We get to watch when Shark steps with singular determination to the sailing dingy; when Squirrel twirls, and with that face she thinks a serious ballerina should have; we get to watch how Tiger's eyes light up when she clings to a horse, and we even get to bite our knuckles and pray they don't all fall in, fall over, or fall off.

Every week throughout their lives we see some new and wonderful physical ability. From standing up to chew on the table edge, to falling off the climbing frame in the playground and not dying, swimming for the first time, cycling without pink princess wheels, then archery, abseiling, skiing. This month alone I've watched gym, trampoline, tennis, ice skating, kayaking. And the best of it is I can be right there when it happens. I can seek out any type of lesson that's wanted, we can choose the places and times to go, the instructors we like; and I can look at my little faces delighted and excited as a sudden new skill is found and disbelieved and found again.
They also homeschool for the creativity it allows grit to engender in her children (this btw, is one of my major reasons for homeschooling. I firmly believe that institutional school sucks the creativity out of children and teachers.
Art art art. This is one of the biggest reasons why I home educate, if not the biggest, most important, and dearest to my heart. I have seen art, craft, dance, music, drama, play, imagination and creativity, all steadily removed from the primary curriculum. That is a loss to children; that is a loss to all our lives. And I know I am not a lone voice in the wilderness shouting that one.

But complaining in a staff room didn't seem to be getting anywhere. Marching right in, taking control to put a creative education in place, changing a state of mind from consumer to producer, imagining ourselves doing, learning for ourselves, and getting out the paints. That's creative.

Sonja Cole presents Video Wednesday: Rick Riordan Author Study posted at Kid Lit Kit.

I need to read a copy of one of Rick Riordan's books as the blurb on Scholastic's website makes them look really good. I've been burned too many times to allow my kids to read a book I've never heard of before I've vetted it. One of the librarians recommended "Animorphs" to my kids. Since I had no idea what was in these books, I decided to read one for myself. On the second page I saw the young boys referring to a young girl as a "skank". I was dumbstruck. I wondered if this librarian had ever read the books or if she was just recommending them based on the sheer number of books in the series and their obvious popularity.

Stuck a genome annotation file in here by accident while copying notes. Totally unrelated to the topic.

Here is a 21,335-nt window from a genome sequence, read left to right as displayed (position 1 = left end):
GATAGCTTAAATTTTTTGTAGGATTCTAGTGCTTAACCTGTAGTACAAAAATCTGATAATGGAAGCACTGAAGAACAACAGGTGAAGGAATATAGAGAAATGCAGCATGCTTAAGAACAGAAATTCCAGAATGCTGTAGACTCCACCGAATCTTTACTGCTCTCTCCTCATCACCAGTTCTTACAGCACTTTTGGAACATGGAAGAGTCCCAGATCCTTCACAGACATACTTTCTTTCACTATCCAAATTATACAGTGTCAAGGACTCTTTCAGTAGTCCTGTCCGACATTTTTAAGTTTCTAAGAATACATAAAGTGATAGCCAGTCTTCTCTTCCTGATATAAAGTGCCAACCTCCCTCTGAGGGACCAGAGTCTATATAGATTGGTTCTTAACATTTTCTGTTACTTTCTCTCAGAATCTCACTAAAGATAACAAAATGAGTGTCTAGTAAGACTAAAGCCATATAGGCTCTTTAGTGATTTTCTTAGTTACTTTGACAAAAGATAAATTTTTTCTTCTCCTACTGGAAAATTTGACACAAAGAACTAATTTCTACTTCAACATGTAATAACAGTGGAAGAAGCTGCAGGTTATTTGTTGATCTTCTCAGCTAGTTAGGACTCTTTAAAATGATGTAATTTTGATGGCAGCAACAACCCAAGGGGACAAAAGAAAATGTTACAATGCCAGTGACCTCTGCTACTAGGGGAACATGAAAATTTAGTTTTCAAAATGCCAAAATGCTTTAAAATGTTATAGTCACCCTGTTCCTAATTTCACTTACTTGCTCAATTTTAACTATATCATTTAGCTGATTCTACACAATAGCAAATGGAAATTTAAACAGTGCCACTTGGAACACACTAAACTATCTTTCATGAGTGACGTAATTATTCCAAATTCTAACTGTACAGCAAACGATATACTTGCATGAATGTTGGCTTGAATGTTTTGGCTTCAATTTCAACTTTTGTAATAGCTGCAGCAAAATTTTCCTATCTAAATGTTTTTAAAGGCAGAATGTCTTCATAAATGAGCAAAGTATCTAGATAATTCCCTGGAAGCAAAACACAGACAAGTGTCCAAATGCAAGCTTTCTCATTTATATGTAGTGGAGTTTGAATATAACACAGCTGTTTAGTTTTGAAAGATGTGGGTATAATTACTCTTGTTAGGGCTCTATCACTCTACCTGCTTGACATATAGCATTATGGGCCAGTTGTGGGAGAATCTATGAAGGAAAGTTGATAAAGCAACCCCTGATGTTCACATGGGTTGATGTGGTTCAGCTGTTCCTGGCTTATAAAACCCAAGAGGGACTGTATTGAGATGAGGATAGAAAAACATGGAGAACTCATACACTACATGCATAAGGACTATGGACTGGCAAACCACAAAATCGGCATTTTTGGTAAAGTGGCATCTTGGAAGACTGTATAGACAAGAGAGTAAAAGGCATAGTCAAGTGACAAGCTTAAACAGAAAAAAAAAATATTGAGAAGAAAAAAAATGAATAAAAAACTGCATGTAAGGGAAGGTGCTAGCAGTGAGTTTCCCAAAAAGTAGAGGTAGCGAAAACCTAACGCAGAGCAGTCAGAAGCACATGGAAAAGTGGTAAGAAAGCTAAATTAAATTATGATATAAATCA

I don't care that they are popular, I was not giving my then 6 year old children a book to read that was so insulting to females. It must be said though, that they have never heard that word, but still, they don't need to learn it, at least not yet.

Riordan's series, Peter Jackson and the Olympians sounds like a series of books that will be right up my kids' alley. They are obsessed with Greek Mythology and love mysteries. At the moment they are studying "The Odyssey" in their co-op bookclub. Unfortunately the Mary Pope Osborne translation was not available so they are using Rosemary Sutcliffe's one. Sutcliffe's rendition of the Odyssey is most disappointing. Thankfully already had a copy of Osborne's rendition and the kids know it inside out and back to front. We also have Osborne's rendition on audiobook and we have the Naxos edition. Ben tells me that The Odyssey is his favorite story in the "whole wide world" and he listens to both with amazing regularity.

race picGreg Laden always has exceedingly interesting and useful science related blog posts. This blog post deals with The Science Museum of Minnesota's exhibit"Race: Are we so different?".
First, the parts we agree with: There is no such thing as race (biologically), race is a social construct used as a political and economic tool, even efforts to use race in a "positive" way such as in medicine or forensics are doomed to failure because of the lack of biological validity of the concept, and so on and so forth.
Here, the idea of the exhibit is really to help people to realize that well formed thoughts about their fellow humans that are based on the race concept are like well formed thoughts about the world they live in that are based on the flat earth. But more destructive.